Air transport can build African security: SIPRI

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Air transport development programmes in Africa – focusing on air traffic control, airfield ownership and aircraft safety – have the potential to significantly improve security and governance in regions affected by conflict and transnational organised crime.

That is the view of the Stockholm International Peace Research Institute in new research paper titled “Building Air Transport Capacity in Africa: Options for Improving Security and Governance.

The report, penned by SIPRI arms transfers researcher Hugh Griffiths, finds that air transportation has played a key role in prolonging the wars that have devastated parts of Africa in recent years.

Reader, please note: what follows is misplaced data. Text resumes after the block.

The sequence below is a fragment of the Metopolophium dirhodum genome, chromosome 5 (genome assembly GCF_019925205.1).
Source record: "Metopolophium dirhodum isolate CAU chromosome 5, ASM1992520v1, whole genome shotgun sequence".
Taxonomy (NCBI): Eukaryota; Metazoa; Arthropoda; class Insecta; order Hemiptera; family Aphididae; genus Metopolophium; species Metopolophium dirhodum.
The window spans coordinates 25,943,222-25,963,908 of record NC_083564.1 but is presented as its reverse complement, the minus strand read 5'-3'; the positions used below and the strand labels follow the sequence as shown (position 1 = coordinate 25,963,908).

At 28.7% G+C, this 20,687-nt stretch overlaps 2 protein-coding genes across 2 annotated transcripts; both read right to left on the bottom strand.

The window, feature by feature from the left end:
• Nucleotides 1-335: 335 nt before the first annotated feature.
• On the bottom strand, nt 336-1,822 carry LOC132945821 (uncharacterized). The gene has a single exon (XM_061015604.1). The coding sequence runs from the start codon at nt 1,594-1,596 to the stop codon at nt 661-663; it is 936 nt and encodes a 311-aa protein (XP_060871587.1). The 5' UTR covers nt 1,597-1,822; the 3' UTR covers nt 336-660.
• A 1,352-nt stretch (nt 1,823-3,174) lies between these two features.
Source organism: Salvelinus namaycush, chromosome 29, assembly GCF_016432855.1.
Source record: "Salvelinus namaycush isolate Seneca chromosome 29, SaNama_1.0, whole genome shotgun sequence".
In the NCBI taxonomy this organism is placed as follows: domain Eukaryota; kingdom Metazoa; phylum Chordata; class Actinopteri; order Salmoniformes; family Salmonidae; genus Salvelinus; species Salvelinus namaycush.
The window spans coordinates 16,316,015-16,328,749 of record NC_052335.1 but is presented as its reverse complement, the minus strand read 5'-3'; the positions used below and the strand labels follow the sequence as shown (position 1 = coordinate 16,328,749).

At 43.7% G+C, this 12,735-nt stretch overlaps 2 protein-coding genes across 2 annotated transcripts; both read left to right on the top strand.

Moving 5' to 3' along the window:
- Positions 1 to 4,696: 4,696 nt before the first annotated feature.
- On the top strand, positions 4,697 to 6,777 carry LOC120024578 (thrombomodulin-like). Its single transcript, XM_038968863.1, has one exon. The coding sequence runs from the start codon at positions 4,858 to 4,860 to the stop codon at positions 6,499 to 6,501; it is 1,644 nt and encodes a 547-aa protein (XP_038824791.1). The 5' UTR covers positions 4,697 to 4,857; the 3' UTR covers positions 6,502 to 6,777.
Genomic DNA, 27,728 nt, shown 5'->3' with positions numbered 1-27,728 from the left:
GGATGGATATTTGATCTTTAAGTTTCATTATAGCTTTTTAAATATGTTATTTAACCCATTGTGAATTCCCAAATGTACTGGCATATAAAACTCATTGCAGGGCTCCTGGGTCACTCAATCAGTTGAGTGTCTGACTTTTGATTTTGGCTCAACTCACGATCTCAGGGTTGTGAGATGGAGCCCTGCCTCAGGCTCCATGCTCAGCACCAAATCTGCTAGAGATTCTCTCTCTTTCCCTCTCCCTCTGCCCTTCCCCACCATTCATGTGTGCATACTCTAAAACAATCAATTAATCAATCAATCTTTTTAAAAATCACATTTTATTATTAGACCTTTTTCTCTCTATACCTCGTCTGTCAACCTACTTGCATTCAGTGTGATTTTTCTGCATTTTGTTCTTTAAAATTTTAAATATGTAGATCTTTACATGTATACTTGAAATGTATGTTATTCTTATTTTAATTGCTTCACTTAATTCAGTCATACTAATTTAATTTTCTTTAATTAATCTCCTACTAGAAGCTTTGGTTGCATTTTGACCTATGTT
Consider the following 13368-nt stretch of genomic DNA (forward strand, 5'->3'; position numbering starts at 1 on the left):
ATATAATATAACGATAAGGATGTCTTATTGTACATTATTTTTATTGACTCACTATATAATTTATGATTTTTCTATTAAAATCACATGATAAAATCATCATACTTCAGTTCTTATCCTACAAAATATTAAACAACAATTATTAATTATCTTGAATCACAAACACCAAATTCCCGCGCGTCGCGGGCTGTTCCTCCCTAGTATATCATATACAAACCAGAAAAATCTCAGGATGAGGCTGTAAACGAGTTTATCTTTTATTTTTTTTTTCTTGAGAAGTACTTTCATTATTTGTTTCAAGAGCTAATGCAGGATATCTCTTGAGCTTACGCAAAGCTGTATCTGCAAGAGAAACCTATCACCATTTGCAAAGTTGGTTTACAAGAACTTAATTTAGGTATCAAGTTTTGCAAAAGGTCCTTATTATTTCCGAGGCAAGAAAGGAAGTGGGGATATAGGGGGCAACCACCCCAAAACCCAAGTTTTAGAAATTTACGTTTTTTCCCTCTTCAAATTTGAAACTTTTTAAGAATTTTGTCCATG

“Not only is air transportation instrumental in the transfer of small arms and light weapons (SALW) to war zones, it is also essential for the extraction and transport of minerals, precious metals and hydrocarbons from war-affected countries and in facilitating illicit flows of narcotics and tobacco.”

He adds this is because many African conflict zones are only accessible by air – being far from the sea and navigable rivers and roads being largely absent.

But unlike arms brokers, drug cartels and commodity smugglers, air transporters are required to operate overtly: their aircraft must be registered and their companies formally constituted.

“Air transportation thus represents a potential ‘choke point’ at which destabilising or illicit commodities can be detected and intercepted,” the SIPRI researcher argues.